Now they’re just waiting to hear if the city is going to give them the chance to test their theory.
A decision is imminent by the city attorney as a result of a request by assistant chief operating officer Stacey LoMedico to open a gate, or remove a section, of the Cove fence to allow public access there while city liability for doing so is explored.
The idea behind fence removal is the conviction by some that the cause of the pervasive smell emanating from the bluffs stems from the invasion of birds and marine mammals — and their inevitable feces — that has intensified since a fence was installed to keep people off the rocks. Remove the fence and allow people back out onto the cliffs and many of the animals will gradually be displaced and move away — as will the smell, the theory goes.
Will that happen? It’s now up to the City Attorney’s Office to decide.
In a recent letter to the La Jolla Village Merchants Association (LJVMA), which has been lobbying government officials to get the Cove stench taken care of once and for all, LoMedico wrote, “There are no restrictions to public access if a member of the public chooses to access the rocks/ cliffs. However, access is discouraged as the area can be unstable due to the erosion of the cliffs, rocks and as such there are signs posted on the fence that clearly indicates these conditions. If a member of the public chooses to take such an individual risk, it is also important to note that an individual should do so without disturbing the wildlife, birds and sea lions.”
LoMedico added that, should the Cove fence be reopened, city lifeguards have the right to warn those choosing to be on the rocks if they’re in personal danger, and also have the ability to cite them if they feel they’ve harassed or mistreated federally protected marine mammals.
Addressing La Jolla Town Council recently, Sheila Fortune, LJVMA executive director, discussed LoMedico’s letter and the possibility of unlocking the gate or removing all or part of the Cove fencing.
More importantly, Fortune noted the Cove stench is literally making people sick.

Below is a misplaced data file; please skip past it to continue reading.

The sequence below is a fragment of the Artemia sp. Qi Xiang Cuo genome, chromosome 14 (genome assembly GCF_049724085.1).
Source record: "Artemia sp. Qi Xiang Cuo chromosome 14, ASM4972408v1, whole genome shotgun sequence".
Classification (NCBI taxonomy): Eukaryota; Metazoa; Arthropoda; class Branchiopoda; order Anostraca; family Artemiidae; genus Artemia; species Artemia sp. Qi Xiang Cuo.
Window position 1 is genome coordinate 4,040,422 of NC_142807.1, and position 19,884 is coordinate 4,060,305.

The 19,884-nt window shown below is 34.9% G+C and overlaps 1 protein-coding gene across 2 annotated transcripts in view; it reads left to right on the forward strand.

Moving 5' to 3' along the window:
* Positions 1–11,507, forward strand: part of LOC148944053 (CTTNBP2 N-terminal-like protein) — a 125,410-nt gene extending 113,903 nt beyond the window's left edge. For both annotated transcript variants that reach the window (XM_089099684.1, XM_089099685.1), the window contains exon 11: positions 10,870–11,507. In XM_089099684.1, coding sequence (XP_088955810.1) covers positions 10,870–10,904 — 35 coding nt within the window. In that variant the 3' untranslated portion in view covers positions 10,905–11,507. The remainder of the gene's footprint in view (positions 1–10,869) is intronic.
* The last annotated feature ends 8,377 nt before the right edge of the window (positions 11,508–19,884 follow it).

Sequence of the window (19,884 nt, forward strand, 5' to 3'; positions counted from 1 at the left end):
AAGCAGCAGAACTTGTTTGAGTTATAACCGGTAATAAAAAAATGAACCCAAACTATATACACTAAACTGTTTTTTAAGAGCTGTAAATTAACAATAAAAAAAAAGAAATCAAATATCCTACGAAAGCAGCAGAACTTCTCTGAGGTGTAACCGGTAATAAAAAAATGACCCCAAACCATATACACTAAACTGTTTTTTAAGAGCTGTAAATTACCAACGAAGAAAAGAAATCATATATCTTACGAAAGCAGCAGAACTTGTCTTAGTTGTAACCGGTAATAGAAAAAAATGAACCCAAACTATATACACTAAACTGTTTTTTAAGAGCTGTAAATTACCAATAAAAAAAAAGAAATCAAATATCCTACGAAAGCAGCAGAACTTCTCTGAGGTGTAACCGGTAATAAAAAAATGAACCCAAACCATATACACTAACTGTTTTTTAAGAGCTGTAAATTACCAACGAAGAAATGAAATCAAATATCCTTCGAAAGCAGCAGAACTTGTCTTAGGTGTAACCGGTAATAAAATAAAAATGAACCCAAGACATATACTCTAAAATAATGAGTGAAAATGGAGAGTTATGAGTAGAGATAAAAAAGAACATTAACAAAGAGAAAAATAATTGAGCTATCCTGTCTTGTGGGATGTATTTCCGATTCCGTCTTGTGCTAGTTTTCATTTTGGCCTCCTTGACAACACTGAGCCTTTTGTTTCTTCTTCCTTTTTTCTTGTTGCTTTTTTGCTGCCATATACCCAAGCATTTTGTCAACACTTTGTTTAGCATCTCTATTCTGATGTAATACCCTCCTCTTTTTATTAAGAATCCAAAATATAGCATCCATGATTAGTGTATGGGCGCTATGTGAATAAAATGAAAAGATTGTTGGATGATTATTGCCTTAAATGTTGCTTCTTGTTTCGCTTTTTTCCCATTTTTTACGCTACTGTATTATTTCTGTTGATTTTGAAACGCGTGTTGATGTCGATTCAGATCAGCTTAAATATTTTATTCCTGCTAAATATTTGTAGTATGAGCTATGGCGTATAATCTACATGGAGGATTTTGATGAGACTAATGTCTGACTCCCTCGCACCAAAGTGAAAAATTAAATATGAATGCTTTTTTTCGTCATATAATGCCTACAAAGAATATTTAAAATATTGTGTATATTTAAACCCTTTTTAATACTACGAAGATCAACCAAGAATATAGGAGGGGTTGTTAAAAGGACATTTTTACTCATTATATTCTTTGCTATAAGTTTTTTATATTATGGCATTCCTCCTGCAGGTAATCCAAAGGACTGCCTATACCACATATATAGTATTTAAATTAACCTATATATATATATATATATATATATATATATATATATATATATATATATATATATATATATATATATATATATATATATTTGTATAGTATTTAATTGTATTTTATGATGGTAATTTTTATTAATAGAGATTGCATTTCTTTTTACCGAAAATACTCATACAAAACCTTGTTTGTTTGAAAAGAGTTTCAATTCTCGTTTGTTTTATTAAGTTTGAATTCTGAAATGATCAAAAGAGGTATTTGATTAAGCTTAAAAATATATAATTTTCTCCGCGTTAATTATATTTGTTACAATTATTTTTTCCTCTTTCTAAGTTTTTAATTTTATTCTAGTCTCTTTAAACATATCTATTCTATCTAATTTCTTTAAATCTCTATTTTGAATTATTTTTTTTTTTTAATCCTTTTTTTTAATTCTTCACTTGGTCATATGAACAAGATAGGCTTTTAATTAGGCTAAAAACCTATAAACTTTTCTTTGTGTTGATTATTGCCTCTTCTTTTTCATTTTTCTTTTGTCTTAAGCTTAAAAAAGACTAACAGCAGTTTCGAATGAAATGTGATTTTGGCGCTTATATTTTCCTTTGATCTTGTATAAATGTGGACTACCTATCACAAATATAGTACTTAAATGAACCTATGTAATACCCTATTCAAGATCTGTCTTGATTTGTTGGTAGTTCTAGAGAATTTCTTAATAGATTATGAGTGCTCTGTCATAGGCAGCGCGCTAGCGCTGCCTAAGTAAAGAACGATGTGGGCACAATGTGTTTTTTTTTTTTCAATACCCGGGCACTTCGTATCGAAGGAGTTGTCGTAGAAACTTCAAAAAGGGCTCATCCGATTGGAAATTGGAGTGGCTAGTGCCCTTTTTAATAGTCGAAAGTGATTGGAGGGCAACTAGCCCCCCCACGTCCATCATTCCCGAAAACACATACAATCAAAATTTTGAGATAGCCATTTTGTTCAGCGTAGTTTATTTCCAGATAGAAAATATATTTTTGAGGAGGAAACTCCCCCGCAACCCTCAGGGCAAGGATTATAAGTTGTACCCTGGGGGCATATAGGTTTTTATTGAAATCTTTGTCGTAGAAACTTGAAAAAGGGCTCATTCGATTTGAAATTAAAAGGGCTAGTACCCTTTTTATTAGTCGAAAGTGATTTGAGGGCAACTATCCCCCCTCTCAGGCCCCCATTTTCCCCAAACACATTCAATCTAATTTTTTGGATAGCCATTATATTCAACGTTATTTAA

“It’s become a major health problem with a lot of businesses along Coast Boulevard complaining about people getting sick, my staff and myself included in our office,” Fortune told trustees.
Noting the Cove’s rocks were treated twice to counteract bird droppings, Fortune said there’s a growing awareness that waste from sea lions may be an even bigger part of the stench problem.
“Sea lions like to dine on sardines and sardines create an incredibly noxious odor,” she said. “We’re working to figure out a solution for everyone.”
Alex Roth, spokesman for interim mayor Todd Gloria, told LJVMA last week, “We absolutely understand this is a big problem and we’re as concerned as folks in La Jolla are about finding some sort of solution.”
Roth added that, at this point, “There are no options that really are off the table. Everything is being considered. Everything is being looked at.”
But whether opening the Cove cliffs up to public access proves to be the ultimate solution, Roth said if people are allowed access they’ll have to continue to respect the rules and keep a safe distance from wildlife so there’s no harassment.
Roth said the city is venturing into uncharted territory when it comes to eradicating animal-waste smells. Finding a solution, he said, is going to take some time.
“This isn’t a situation where you can snap your fingers and find a solution to the sea lion poop,” he said, adding the sea lion population statewide has just “exploded, growing perhaps tenfold” from what it was a few years ago.
“Whether or not we can install some sort of gate in the fence or open it up, we hope to have that answer fairly shortly,” Roth said.